Test your equipment and your internet connectivity before you start a Zoom meeting or presentation. Sharing platforms like Google Docs and Slack are great to circulate documents or files before a meeting.
6. Frame your face
Smartphones and webcam are notorious for a wide-angled face. If you get too close to the camera you are going to have a slightly weird over-bloated face. Ideally, your head and shoulders should be visible to your audience. Practise your best frame before you start a Zoom or Skype Meeting.
7. Check your background
Backgrounds are distracting. Consider adding a virtual background or sitting behind a neutral wall. Check what you have on the desk that could be visible to the camera and get rid of any item that will draw attention away from you.
8. Touch up your appearance
Business meetings are professional meetings so dress for the part.
Zoom V4.0 for macOS, Windows or iOS has a special feature you can use to further enhance your visual appearance when zooming.
9. Mute your mic
When you are not speaking, mute your microphone so you don’t accidentally share private remarks or background noise with others.
10. Keep track of who is joining your Zoom Meeting
You can run a report after a Zoom Meeting to see who has joined the meeting. To do this, you must 1) be the host of the meeting 2) have Usage Reports authorisation 3) be the account administrator or owner. You also need a Pro, API Partner, Business or Education Plan.
11. Be engaging
Speak clearly. Use the right tone of voice and just enough non-verbals to convey your interest and engagement in the meeting. Pay attention to what others are saying. Respond appropriately.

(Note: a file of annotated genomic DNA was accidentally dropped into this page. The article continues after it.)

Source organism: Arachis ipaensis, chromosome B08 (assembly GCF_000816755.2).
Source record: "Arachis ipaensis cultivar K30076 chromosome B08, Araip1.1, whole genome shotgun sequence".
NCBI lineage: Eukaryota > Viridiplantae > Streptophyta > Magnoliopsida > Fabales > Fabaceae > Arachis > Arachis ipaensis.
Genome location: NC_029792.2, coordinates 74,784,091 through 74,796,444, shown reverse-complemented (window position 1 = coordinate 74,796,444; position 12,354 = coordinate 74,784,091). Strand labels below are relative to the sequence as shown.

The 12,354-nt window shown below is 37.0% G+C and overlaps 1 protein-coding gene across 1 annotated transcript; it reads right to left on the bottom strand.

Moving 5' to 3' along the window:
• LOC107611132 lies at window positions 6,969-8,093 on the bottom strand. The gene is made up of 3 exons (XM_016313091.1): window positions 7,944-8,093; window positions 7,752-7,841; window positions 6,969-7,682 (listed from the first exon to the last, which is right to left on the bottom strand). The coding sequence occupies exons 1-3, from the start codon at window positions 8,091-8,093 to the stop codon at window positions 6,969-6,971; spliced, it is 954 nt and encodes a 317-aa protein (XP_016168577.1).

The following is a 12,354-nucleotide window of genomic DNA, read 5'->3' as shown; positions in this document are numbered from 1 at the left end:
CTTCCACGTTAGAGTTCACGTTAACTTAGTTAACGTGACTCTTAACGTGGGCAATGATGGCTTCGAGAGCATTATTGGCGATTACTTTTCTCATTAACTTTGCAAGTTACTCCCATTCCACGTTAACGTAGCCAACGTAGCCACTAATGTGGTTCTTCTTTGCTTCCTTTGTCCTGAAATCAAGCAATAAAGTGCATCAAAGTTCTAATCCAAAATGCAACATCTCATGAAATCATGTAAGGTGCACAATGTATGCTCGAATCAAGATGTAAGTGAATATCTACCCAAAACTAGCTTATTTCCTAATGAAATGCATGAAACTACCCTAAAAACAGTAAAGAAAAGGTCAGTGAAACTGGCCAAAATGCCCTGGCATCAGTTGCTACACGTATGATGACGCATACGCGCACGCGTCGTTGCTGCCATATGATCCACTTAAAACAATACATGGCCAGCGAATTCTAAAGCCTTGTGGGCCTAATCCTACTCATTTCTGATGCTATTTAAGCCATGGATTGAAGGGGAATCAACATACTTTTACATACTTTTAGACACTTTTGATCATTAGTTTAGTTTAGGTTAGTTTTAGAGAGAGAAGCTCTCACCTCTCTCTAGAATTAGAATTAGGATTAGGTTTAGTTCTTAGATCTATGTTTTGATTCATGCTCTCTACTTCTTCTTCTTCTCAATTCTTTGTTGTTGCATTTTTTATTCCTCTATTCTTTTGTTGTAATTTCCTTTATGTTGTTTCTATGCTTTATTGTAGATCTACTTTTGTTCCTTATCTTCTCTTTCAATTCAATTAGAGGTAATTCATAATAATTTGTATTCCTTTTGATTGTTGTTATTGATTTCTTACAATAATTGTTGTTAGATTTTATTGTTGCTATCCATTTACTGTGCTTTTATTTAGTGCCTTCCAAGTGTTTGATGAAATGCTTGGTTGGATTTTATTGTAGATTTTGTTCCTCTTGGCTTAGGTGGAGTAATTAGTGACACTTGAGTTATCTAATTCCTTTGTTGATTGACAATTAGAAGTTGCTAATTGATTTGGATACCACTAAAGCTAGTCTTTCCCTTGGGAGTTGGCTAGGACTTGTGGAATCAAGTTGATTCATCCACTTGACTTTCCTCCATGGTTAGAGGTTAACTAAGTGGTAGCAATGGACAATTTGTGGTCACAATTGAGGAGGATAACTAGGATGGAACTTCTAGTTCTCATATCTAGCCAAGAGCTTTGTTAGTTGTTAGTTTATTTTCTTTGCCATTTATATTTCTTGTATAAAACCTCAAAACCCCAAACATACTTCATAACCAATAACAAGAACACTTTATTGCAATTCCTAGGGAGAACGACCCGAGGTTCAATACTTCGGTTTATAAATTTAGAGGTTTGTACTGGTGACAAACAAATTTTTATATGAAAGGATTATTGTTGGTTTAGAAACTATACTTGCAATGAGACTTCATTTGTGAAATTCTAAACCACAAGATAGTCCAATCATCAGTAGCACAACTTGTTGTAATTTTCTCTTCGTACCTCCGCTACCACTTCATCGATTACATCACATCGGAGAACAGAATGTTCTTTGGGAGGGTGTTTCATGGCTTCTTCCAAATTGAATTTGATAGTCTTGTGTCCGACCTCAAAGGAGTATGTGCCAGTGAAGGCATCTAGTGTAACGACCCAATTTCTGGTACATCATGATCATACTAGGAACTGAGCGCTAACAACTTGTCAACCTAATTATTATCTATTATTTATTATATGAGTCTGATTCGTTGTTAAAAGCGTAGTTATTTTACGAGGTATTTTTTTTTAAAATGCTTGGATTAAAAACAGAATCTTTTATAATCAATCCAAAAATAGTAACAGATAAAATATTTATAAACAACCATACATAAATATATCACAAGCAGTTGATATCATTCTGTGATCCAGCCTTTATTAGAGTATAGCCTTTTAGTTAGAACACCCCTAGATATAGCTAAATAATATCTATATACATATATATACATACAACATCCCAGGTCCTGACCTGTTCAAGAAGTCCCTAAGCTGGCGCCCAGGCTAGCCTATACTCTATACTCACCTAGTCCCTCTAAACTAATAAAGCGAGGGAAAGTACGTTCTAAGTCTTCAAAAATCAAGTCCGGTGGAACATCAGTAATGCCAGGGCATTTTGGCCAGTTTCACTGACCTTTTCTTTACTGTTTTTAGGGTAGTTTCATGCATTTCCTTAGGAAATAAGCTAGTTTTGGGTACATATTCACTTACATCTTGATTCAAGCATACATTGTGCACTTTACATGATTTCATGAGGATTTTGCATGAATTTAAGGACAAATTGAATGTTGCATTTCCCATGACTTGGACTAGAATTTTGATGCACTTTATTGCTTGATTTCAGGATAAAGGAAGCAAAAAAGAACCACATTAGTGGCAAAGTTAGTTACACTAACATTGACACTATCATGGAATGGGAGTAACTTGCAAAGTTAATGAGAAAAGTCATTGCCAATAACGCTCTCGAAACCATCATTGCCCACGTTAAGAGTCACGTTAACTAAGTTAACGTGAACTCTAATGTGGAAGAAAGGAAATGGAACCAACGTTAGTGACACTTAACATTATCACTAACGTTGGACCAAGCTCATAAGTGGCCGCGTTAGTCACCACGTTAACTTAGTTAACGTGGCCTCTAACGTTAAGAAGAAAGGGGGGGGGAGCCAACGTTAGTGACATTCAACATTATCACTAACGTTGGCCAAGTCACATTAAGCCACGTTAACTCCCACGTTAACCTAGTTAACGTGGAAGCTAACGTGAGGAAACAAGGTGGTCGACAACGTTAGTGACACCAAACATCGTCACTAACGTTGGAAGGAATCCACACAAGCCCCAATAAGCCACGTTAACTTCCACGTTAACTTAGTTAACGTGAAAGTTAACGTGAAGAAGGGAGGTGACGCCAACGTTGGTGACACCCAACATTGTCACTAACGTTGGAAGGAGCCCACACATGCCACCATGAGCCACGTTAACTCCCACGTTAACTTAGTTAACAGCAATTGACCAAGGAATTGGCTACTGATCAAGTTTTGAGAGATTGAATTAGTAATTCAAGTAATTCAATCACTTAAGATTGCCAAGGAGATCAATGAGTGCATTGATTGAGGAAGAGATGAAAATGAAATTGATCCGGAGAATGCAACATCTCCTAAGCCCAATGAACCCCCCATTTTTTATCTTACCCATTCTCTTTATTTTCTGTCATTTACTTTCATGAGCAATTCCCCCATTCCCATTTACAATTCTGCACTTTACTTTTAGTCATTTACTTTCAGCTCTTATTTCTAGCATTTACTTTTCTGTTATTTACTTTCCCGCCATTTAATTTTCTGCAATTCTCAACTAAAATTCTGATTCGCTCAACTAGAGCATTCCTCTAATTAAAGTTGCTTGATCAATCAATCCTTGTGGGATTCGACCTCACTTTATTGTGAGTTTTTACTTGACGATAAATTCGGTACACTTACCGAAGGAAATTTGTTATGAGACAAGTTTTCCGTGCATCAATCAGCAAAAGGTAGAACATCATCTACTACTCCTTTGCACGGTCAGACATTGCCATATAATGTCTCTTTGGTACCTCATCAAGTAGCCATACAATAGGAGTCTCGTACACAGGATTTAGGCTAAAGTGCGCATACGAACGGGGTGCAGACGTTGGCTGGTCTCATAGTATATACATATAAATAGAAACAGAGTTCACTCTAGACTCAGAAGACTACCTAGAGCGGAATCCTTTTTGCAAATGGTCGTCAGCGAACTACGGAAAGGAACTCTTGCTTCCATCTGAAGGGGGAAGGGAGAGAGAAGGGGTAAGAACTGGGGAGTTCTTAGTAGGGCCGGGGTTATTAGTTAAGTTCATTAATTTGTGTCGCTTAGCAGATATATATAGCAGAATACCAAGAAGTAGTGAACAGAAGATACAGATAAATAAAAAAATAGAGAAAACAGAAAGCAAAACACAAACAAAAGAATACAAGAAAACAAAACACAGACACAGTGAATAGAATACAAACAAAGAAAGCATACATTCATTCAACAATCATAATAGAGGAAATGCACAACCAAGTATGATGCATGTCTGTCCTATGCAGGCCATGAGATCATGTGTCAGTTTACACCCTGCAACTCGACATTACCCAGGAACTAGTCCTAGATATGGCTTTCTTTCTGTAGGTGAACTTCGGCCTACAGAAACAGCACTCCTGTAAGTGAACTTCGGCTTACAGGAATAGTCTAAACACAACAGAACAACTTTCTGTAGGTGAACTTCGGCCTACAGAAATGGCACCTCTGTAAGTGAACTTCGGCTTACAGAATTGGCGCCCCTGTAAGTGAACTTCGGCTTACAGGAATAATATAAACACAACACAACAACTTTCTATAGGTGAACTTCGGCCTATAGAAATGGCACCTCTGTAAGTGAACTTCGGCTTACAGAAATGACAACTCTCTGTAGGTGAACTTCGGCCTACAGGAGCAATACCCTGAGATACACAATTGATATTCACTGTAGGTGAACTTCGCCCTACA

12. Stop Zoom Bombing
If you are the host of the Zoom Meeting, create a Waiting Room and put anyone joining the call on a queue that you can easily manage. That way people cannot zoom bomb your meeting. You can create a screen for the people in the Waiting Room. That way, you can keep everyone on the same page even though they are joining at a different time.
13. Do something fun like a Zoom Poll
Struggling to find ways to engage with your team? Add a Zoom Poll to your bi-weekly meeting to collect responses from your team.
14. Generate database
If you are running a free web session, getting participants to fill up a Zoom Form is a brilliant way to collect data.
15. Share and annotate visuals
Need to share a visual? Share and annotate it on Zoom. You will need to use the Zoom web portal (not your app) to enable this function. Go to Account Management, Account Settings, Meeting (tab), Meeting (Basic).
If you are a participant and want to join in by marking an image that has been shared go to the Toolbar, View, Option, Annotate.
16. Record your Zoom
Zoom meetings can be recorded and shared with participants who cannot attend. A recording is also important if you want to transcribe notes.
Video meetings are becoming commonplace in the new normal. Whether it’s Zoom, Skype, FaceTime, WebEx or Hangouts, we all want the same thing. Push a point. Engage the audience. Close a sale. And dare I say it? Look good and impress others. Good luck, Zooming!